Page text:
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Music Reviews

Screaming Females - Castle Talk
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Castle Talk
Don Giovanni
Trent Reznor & Atticus Ross - The Social Network [Original Soundtrack]
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The Social Network [Original Soundtrack]
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Everything in Between
Sub Pop
Robyn - Body Talk Pt. 1/ Body Talk Pt. 2
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The Walkmen - Lisbon
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Fat Possum
Crane Wars

Rating: 6.9/10 ?

October 1, 2004
I write a review, save it, and then write a review of another album and over-write the previous review on accident. It is something that happens to me quite often and it is something that just happened a few minutes ago. "Poor Beans", I initially thought to myself, but now it seems it may have been a blessing in disguise for the Canadians. In hindsight I might have been a little harsh in that first review and now, frankly, I don't have the energy. So I'm going to make it simple.

Basically, Crane Wars is, musically, a mirror of its artwork. In fact, it is possible that the the packaging was meant as a metaphor for the music. Where the artwork is composed of contrasting images butted together with no transition or definite boundary, so too are songs comprised of disparaging notes that never really find a comfortable modulation. Just as a grainy image of a refuse truck and driver are delimitated with a random rain forest photograph and just as the track titles are muddled in with the artwork (making them mostly illegible), so too are horns and strings and various percussive instruments slapped together in a way that is anything but artesian. There are very strong compositional moments, such as the free-jazz elements and horn playing of the third track, but they are all-together lost amidst the addle of noise that comprises the bulk of these tracks, which is truly a shame, as the members' talent is evident. With the exception of the fifth track, which takes its time developing from a GYBE! minimalism into a subtle, cleanly picked frenzy and back again, Crane Wars disintegrates into an example of what not to do with talent and progressive vision.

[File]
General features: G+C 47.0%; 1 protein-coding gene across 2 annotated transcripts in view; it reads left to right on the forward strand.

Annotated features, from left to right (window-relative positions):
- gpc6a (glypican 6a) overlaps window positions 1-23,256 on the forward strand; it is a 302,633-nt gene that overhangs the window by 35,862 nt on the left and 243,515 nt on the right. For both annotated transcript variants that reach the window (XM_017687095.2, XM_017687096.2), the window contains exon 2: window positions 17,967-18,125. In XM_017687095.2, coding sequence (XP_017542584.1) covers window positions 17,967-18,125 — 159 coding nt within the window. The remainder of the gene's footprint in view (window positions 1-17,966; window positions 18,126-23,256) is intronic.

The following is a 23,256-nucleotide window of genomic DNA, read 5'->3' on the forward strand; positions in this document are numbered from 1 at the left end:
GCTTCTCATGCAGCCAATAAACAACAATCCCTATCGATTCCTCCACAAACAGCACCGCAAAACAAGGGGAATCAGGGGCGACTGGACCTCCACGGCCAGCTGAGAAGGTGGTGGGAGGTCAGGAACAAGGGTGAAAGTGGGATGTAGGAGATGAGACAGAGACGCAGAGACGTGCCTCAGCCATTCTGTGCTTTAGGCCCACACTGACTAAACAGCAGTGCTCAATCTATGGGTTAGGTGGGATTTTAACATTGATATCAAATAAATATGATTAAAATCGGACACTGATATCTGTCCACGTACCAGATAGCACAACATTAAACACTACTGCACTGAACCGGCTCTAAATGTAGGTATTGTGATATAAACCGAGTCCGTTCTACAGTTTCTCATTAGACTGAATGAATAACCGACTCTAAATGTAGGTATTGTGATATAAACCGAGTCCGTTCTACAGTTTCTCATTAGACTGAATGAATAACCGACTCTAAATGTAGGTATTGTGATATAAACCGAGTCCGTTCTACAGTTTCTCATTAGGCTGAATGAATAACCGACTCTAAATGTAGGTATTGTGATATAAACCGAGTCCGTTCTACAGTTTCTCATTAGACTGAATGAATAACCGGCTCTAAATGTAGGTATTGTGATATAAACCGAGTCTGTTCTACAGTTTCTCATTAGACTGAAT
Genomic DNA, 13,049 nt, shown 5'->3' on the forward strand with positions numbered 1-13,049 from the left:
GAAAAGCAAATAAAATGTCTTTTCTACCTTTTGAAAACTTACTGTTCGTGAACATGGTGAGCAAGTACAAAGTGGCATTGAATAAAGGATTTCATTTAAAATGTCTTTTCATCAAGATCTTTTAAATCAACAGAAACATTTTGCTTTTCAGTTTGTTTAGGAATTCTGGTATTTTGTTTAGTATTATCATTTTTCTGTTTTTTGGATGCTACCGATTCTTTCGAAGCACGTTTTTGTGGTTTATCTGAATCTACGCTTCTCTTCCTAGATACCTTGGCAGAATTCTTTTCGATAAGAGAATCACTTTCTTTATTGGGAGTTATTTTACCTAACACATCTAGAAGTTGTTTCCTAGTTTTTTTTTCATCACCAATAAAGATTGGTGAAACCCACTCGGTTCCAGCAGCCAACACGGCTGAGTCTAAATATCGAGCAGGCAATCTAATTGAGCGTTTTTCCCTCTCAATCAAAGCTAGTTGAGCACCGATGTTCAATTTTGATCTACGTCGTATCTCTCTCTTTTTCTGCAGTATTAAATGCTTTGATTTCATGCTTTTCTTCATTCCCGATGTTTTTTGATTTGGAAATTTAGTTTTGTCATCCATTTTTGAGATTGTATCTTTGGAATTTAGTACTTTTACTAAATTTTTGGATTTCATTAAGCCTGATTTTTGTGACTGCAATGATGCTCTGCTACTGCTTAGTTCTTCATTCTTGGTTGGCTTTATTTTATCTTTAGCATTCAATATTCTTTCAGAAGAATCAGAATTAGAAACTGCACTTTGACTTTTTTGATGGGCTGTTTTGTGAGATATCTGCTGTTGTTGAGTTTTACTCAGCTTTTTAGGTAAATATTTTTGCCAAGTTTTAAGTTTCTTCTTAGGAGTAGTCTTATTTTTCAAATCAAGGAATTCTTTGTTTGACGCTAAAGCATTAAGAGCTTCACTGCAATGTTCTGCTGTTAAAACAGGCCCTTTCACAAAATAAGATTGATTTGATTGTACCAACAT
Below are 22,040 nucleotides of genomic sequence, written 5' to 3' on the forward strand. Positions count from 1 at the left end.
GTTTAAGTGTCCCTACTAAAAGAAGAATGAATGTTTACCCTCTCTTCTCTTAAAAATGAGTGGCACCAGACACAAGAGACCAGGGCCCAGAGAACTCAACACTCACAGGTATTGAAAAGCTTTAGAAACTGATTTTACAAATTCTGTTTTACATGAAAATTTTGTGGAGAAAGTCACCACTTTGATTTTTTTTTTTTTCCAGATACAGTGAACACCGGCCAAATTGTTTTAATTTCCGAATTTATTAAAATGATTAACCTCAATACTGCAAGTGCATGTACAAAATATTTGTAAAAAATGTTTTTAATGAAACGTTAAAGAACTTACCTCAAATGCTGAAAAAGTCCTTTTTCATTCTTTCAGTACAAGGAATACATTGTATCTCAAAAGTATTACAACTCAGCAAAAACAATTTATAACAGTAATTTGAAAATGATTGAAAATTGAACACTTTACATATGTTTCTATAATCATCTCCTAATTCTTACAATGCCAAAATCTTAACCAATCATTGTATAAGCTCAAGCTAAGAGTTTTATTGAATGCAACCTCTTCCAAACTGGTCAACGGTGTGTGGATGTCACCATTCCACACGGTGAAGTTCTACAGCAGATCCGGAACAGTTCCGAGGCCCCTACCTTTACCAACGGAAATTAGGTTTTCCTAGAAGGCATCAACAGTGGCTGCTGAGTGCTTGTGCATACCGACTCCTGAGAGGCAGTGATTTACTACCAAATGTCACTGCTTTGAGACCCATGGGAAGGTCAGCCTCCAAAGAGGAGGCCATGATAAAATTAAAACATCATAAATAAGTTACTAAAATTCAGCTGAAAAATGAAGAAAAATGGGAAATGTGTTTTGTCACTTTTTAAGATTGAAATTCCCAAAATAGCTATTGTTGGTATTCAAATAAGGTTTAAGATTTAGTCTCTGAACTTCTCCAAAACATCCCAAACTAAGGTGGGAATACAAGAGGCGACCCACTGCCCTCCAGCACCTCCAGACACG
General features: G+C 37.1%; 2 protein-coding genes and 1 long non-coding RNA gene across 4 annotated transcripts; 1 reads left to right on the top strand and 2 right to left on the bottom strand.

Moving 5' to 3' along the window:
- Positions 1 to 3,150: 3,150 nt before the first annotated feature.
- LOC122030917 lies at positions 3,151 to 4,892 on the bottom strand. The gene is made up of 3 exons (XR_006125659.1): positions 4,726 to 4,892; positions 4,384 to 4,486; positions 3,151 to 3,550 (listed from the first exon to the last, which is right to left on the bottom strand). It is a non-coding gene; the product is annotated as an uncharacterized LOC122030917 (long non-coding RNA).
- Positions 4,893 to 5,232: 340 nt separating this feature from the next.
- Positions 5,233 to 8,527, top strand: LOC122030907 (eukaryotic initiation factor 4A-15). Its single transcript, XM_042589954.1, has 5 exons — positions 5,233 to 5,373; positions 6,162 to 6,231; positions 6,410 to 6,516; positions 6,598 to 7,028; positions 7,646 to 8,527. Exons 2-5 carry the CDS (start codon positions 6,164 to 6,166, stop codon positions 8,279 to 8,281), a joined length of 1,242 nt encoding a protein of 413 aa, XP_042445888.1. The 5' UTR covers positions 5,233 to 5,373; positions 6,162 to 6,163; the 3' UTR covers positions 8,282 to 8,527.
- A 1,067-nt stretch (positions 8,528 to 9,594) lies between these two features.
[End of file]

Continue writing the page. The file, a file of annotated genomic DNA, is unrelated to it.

Ultimately Beans sound like a less mature, more hyperactive and experimental take on the ideals behind bands such as Pele and they end up failing much in the same way as that band's side projects (Raccoons, for instance). Because of the excess use of noise and abrasive aural textures the songs all fail to achieve any sort of individual identity and end up, outside of the complaints I've lodged, rather unremarkable.

Reviewed by Eric J Herboth
Eric J. Herboth is the founder, publisher and Managing Editor of LAS magazine. He is a magazine editor, freelance writer, bike mechanic, commercial pilot, graphic designer, International Scout enthusiast and giver of the benefit of the doubt. He currently lives in rural central Germany with his two best friends, dog Awahni and cat Scout.

See other reviews by Eric J Herboth



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